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Fiat Continues Disappearing Act as Sales Plunge

Douglas A. McIntyre

Fiat Chrysler Automobiles N.V. (FCAU) has said time and again that its Fiat brand can be turned around in the United States. It has introduced new models to do so. The plan has not worked. Fiat's sales continued to free fall in February.

Fiat sales shrank by 19% to 2,145 last month. That means it sold only 77 cars a day nationwide. For the first two months of the year, sales dropped 14% to 4,309.

Fiat Chrysler has a strange way of describing how the brand did in February:

Sales of the Fiat 500 were up 1 percent in February, compared with the same month a year ago. Sales of the new Fiat 124 Spider were up 26 percent compared with the previous month of January.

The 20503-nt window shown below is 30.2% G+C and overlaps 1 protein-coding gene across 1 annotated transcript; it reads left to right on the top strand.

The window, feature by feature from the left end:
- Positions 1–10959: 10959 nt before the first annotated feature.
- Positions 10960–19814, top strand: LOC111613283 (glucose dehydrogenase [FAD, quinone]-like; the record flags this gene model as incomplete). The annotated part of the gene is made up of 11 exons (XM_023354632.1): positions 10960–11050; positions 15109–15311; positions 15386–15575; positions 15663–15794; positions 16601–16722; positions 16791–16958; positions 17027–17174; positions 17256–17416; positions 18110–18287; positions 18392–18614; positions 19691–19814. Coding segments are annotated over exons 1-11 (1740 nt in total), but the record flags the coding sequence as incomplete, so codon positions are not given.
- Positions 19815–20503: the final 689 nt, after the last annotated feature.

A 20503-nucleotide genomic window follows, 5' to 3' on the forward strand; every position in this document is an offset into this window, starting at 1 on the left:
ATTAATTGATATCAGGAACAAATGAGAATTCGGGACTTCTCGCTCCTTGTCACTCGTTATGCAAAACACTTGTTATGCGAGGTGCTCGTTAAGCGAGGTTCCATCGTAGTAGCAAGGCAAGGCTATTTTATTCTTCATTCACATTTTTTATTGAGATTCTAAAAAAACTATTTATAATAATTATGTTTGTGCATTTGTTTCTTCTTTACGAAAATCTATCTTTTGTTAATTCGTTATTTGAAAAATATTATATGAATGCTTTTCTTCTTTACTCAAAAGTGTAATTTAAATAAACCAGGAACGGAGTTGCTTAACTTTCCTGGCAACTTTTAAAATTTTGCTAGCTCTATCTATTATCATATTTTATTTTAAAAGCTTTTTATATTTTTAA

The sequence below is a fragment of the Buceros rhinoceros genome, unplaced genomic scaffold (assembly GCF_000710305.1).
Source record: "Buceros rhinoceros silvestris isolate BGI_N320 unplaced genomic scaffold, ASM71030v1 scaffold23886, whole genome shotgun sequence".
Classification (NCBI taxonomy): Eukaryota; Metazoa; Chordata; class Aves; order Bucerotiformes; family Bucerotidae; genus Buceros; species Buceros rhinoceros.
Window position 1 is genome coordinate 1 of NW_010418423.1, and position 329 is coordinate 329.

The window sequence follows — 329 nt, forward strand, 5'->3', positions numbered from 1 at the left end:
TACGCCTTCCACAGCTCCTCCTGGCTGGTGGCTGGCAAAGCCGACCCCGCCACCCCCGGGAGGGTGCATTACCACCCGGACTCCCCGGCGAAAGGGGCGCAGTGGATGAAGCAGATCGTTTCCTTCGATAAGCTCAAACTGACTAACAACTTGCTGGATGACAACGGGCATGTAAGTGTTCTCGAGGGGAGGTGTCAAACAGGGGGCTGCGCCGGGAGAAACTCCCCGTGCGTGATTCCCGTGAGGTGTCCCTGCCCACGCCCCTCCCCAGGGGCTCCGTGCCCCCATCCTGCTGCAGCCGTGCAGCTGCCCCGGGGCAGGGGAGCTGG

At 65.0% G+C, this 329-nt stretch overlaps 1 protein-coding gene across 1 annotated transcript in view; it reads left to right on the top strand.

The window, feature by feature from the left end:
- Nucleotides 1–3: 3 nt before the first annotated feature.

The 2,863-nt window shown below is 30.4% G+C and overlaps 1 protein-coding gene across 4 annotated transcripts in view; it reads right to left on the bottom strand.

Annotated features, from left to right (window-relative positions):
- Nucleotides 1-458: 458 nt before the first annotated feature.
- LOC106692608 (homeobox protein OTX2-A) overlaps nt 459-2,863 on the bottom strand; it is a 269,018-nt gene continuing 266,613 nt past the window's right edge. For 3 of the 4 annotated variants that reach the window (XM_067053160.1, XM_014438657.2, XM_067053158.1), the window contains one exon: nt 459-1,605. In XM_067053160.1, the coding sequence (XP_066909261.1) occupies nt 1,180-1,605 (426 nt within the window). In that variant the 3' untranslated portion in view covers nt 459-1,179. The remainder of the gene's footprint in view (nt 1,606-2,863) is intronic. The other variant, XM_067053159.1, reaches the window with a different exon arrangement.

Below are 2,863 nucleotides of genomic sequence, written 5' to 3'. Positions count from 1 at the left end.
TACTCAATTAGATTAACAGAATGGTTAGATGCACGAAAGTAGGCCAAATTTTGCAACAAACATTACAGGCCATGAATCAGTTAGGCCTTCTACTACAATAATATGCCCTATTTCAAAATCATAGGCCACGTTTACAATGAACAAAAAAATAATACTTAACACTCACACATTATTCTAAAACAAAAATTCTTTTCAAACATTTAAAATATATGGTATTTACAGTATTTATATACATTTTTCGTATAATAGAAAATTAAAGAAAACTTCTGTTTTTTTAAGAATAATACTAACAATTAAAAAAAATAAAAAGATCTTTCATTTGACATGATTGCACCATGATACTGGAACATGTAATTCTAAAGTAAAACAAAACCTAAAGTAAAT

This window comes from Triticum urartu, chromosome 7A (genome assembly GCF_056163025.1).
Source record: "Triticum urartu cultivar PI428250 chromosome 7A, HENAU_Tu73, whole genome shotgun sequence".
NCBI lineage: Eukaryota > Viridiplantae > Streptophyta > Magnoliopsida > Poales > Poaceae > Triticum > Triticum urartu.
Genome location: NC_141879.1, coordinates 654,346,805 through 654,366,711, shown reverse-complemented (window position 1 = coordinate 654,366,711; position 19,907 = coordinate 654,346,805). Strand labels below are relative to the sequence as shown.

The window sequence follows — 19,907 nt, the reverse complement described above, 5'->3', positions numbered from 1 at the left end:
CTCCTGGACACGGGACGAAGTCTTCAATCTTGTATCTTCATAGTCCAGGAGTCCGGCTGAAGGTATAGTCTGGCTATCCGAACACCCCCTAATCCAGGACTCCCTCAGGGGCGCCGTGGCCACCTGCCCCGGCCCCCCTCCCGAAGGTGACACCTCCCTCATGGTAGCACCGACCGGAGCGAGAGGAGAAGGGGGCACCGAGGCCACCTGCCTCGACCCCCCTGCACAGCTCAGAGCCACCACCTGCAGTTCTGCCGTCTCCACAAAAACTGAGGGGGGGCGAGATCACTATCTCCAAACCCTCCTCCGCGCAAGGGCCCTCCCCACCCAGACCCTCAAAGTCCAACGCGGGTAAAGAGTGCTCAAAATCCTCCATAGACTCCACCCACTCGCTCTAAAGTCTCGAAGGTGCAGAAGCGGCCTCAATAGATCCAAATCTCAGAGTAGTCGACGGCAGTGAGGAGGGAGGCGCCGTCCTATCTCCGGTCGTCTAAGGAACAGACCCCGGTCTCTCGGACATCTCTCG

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It is a twist on the brand's failure that it does not acknowledge the performance of the entire brand at all. Spider sales were 302 for the month, which means they hardly merit a mention. Sales of the 500L dropped 81% to 72. Sales of the 500X, which was Fiat's best-selling model in February of last year, dropped 45% to 640.

Among Fiat's problems are its horrible quality ratings. The widely followed J.D. Power 2017 Vehicle Dependability Study ranked Fiat last with 298 problems per 100 cars. The industry average was 156. Industry leaders Lexus, the luxury division of Toyota Motor Corp. (TM), and Porsche, part of Volkswagen, had 110.

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There is no telling why Fiat Chrysler CEO Sergio Marchionne continues to market and sell Fiats in the United States. The brand is past the point of recovery.

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